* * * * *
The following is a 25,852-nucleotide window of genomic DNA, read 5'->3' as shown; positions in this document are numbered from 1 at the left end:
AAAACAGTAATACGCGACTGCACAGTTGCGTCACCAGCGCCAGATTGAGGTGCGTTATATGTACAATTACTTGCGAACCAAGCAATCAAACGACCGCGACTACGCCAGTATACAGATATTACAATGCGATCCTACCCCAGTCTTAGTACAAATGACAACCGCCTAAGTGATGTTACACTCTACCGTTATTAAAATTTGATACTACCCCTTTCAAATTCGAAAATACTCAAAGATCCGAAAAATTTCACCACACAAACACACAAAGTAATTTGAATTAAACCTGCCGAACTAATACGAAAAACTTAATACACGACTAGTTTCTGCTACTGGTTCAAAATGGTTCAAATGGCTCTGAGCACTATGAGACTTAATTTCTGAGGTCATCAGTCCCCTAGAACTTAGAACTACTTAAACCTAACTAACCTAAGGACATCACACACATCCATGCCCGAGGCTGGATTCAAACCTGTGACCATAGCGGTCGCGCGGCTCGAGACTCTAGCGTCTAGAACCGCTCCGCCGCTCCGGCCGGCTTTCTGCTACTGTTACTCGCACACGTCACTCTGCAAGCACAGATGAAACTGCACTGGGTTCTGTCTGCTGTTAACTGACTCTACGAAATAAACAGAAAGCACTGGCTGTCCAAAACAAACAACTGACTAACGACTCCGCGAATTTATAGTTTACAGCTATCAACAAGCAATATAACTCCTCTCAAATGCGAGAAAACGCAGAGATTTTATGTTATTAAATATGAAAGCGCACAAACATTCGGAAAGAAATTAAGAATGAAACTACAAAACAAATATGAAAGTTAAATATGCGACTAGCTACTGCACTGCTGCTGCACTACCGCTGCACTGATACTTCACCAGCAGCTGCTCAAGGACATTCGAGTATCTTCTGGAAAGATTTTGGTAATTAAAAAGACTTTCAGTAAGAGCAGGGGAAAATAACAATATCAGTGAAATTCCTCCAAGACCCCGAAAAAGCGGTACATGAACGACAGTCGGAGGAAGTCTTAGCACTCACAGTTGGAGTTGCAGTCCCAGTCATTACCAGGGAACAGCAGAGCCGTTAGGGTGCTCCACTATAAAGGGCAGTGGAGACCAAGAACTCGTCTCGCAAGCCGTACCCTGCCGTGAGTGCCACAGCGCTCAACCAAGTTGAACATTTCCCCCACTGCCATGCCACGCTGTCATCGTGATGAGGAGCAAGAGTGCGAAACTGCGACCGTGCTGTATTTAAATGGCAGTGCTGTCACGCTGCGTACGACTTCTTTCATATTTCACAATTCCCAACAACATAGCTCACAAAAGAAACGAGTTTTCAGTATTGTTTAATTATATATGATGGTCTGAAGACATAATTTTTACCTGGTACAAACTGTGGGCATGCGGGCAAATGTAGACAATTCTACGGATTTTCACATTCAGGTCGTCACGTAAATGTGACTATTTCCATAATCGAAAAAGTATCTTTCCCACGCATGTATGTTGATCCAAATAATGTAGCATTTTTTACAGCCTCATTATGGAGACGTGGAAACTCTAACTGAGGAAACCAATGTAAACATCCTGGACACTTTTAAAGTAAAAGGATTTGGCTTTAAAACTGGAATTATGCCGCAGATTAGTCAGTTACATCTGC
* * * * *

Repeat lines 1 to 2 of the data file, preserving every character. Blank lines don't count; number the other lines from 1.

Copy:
The following is a 25,852-nucleotide window of genomic DNA, read 5'->3' as shown; positions in this document are numbered from 1 at the left end:
AAAACAGTAATACGCGACTGCACAGTTGCGTCACCAGCGCCAGATTGAGGTGCGTTATATGTACAATTACTTGCGAACCAAGCAATCAAACGACCGCGACTACGCCAGTATACAGATATTACAATGCGATCCTACCCCAGTCTTAGTACAAATGACAACCGCCTAAGTGATGTTACACTCTACCGTTATTAAAATTTGATACTACCCCTTTCAAATTCGAAAATACTCAAAGATCCGAAAAATTTCACCACACAAACACACAAAGTAATTTGAATTAAACCTGCCGAACTAATACGAAAAACTTAATACACGACTAGTTTCTGCTACTGGTTCAAAATGGTTCAAATGGCTCTGAGCACTATGAGACTTAATTTCTGAGGTCATCAGTCCCCTAGAACTTAGAACTACTTAAACCTAACTAACCTAAGGACATCACACACATCCATGCCCGAGGCTGGATTCAAACCTGTGACCATAGCGGTCGCGCGGCTCGAGACTCTAGCGTCTAGAACCGCTCCGCCGCTCCGGCCGGCTTTCTGCTACTGTTACTCGCACACGTCACTCTGCAAGCACAGATGAAACTGCACTGGGTTCTGTCTGCTGTTAACTGACTCTACGAAATAAACAGAAAGCACTGGCTGTCCAAAACAAACAACTGACTAACGACTCCGCGAATTTATAGTTTACAGCTATCAACAAGCAATATAACTCCTCTCAAATGCGAGAAAACGCAGAGATTTTATGTTATTAAATATGAAAGCGCACAAACATTCGGAAAGAAATTAAGAATGAAACTACAAAACAAATATGAAAGTTAAATATGCGACTAGCTACTGCACTGCTGCTGCACTACCGCTGCACTGATACTTCACCAGCAGCTGCTCAAGGACATTCGAGTATCTTCTGGAAAGATTTTGGTAATTAAAAAGACTTTCAGTAAGAGCAGGGGAAAATAACAATATCAGTGAAATTCCTCCAAGACCCCGAAAAAGCGGTACATGAACGACAGTCGGAGGAAGTCTTAGCACTCACAGTTGGAGTTGCAGTCCCAGTCATTACCAGGGAACAGCAGAGCCGTTAGGGTGCTCCACTATAAAGGGCAGTGGAGACCAAGAACTCGTCTCGCAAGCCGTACCCTGCCGTGAGTGCCACAGCGCTCAACCAAGTTGAACATTTCCCCCACTGCCATGCCACGCTGTCATCGTGATGAGGAGCAAGAGTGCGAAACTGCGACCGTGCTGTATTTAAATGGCAGTGCTGTCACGCTGCGTACGACTTCTTTCATATTTCACAATTCCCAACAACATAGCTCACAAAAGAAACGAGTTTTCAGTATTGTTTAATTATATATGATGGTCTGAAGACATAATTTTTACCTGGTACAAACTGTGGGCATGCGGGCAAATGTAGACAATTCTACGGATTTTCACATTCAGGTCGTCACGTAAATGTGACTATTTCCATAATCGAAAAAGTATCTTTCCCACGCATGTATGTTGATCCAAATAATGTAGCATTTTTTACAGCCTCATTATGGAGACGTGGAAACTCTAACTGAGGAAACCAATGTAAACATCCTGGACACTTTTAAAGTAAAAGGATTTGGCTTTAAAACTGGAATTATGCCGCAGATTAGTCAGTTACATCTGC